The oxpecker usually lays 2-3 eggs, although clutches of one or even five have been recorded. The pair shares the incubating duties during the day, but only the female incubates at night. After two weeks the eggs hatch, and the chicks emerge thinly covered in down. Both parents care for the young, and helpers assist in feeding the brood. The chicks leave the nest after about four weeks, but are fed by their helpers and parents for three more months.
Family outing Dark juveniles may feed with adults.
The key to the oxpecker’s feeding technique is its ability to hitch a ride on the backs of large grazing mammals. The oxpecker visits a wide range of hosts, including the rhinoceros, buffalo, giraffe, zebra and hippopotamus, as well as large antelope species.
Ticks and other bloodsucking parasites make up nearly all of the oxpecker’s diet; ticks that are bloated with fresh blood provide the most nutrition. The oxpecker occasionally nibbles around the edges of old wounds, feeding on bits of loose skin, scar tissue and freshly flowing blood. It sometimes hunts on the wing, but is much less adept at this method of feeding.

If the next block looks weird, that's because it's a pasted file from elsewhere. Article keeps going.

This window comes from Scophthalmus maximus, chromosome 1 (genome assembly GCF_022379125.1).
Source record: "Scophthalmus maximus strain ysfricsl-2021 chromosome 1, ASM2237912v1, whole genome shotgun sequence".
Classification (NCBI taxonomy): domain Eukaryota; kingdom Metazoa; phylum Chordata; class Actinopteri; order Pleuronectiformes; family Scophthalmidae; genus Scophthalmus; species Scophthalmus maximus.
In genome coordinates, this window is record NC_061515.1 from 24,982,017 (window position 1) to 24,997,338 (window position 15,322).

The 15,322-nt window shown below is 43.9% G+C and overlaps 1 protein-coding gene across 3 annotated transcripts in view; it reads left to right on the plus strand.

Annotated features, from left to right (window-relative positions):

Oxpeckers may act as sentinels, giving their host early warning of approaching predators.
Oxpeckers are also known as tickbirds.
Elephants, waterbuck and hartebeest do not tolerate oxpeckers.
Like other members of the starling family, oxpeckers have a range of calls, including shrill whistles and harsh chattering sounds.
The red-billed oxpecker is absent from the western parts of the genus’s range.


Time to eat...
Time to eat…
A flock of hungry oxpeckers heads out over the savannah in search of mammals that are in need of its pest-removing services.
 Mane course...
Mane course…
Clambering about a giraffe’s head, an oxpecker carefully probes the coat, looking for ticks and bloodsucking flies.
Turning its bill sideways, flat against the animal, the oxpecker uses a scissorlike action to cut a tick free, before swallowing it whole.
 The perfect host
The perfect host
Ticks are found even on the nostrils, ears and eyelids. Buffalo tolerate the oxpecker in these rather sensitive areas.